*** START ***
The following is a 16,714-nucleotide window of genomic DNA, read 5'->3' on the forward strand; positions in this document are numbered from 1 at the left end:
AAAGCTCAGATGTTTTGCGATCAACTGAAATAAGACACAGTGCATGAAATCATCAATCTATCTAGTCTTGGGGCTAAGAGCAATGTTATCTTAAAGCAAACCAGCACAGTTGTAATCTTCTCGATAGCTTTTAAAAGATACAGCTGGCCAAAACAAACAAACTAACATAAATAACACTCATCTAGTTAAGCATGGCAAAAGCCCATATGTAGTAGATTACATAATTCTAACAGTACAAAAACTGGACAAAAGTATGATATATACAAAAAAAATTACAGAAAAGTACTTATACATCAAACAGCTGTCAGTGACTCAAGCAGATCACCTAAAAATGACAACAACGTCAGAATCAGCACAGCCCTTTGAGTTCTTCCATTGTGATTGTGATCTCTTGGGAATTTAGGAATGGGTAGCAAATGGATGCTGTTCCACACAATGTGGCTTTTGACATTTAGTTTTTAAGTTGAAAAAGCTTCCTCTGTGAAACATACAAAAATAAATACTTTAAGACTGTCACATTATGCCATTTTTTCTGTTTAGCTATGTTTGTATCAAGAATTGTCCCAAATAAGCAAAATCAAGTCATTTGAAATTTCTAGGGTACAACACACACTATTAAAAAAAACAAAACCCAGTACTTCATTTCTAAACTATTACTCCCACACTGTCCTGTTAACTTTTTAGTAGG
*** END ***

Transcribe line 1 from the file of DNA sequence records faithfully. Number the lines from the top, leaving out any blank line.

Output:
The following is a 16,714-nucleotide window of genomic DNA, read 5'->3' on the forward strand; positions in this document are numbered from 1 at the left end: